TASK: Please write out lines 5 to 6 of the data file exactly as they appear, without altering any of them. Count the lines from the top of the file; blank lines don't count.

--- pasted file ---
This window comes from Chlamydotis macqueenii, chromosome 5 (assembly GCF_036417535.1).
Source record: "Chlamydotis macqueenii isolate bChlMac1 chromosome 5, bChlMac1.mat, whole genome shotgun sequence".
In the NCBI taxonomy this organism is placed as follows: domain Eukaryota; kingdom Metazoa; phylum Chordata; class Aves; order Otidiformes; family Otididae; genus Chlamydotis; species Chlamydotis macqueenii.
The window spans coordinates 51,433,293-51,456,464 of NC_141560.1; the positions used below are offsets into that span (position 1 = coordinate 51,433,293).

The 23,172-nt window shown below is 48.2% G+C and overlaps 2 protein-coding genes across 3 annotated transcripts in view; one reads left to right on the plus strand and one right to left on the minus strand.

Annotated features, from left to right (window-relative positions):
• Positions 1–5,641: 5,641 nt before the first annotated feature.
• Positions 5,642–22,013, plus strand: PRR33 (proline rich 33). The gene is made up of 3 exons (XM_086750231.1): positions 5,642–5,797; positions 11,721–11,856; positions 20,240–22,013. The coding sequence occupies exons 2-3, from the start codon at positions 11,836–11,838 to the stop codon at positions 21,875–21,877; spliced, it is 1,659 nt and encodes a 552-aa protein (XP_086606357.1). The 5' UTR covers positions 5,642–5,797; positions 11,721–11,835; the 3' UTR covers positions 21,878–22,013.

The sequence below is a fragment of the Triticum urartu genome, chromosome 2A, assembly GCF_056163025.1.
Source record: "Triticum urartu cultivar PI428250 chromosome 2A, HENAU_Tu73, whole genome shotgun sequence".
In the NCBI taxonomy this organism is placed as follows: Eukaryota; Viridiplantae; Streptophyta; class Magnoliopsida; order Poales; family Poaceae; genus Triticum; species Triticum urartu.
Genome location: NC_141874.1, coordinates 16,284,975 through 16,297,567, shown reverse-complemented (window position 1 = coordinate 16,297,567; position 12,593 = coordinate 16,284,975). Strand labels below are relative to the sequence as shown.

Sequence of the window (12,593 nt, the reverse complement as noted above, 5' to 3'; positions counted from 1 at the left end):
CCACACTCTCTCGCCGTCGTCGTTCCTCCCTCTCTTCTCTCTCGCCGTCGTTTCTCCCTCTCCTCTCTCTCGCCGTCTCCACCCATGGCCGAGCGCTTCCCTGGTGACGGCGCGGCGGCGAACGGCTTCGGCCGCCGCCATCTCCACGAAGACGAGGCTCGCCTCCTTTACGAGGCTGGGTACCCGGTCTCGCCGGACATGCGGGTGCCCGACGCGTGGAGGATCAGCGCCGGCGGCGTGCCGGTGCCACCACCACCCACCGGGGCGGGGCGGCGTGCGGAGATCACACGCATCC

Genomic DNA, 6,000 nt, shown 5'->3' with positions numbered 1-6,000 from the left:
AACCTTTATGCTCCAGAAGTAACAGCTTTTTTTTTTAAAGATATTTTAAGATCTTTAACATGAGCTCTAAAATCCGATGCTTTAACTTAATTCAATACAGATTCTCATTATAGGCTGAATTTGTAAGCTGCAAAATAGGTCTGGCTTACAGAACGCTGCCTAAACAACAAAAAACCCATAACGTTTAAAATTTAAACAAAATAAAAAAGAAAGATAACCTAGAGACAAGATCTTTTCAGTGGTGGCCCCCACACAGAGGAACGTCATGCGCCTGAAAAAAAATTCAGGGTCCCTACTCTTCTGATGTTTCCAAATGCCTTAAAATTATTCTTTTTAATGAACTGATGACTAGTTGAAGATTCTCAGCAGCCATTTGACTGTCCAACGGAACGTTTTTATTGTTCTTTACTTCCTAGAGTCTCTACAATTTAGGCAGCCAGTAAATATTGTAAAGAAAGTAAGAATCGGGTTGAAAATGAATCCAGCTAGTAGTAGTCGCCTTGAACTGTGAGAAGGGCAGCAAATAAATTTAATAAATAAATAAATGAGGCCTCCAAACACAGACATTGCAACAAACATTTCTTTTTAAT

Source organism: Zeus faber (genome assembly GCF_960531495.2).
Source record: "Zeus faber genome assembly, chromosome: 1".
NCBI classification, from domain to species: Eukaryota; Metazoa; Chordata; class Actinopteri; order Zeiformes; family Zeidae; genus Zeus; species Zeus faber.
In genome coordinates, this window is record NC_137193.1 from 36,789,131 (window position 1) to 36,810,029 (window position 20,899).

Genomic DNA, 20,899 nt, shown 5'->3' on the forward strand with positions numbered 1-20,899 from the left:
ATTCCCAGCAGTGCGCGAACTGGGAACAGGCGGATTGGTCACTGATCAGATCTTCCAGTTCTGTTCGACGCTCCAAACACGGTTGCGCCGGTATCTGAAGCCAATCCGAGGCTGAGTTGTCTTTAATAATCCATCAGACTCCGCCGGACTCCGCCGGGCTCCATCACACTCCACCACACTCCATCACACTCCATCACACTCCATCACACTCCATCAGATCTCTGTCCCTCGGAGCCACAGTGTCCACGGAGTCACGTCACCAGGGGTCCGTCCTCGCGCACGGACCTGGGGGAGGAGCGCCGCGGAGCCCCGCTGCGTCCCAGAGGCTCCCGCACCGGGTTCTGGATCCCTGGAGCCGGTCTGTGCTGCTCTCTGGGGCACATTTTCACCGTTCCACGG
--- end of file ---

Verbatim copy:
The 23,172-nt window shown below is 48.2% G+C and overlaps 2 protein-coding genes across 3 annotated transcripts in view; one reads left to right on the plus strand and one right to left on the minus strand.

Annotated features, from left to right (window-relative positions):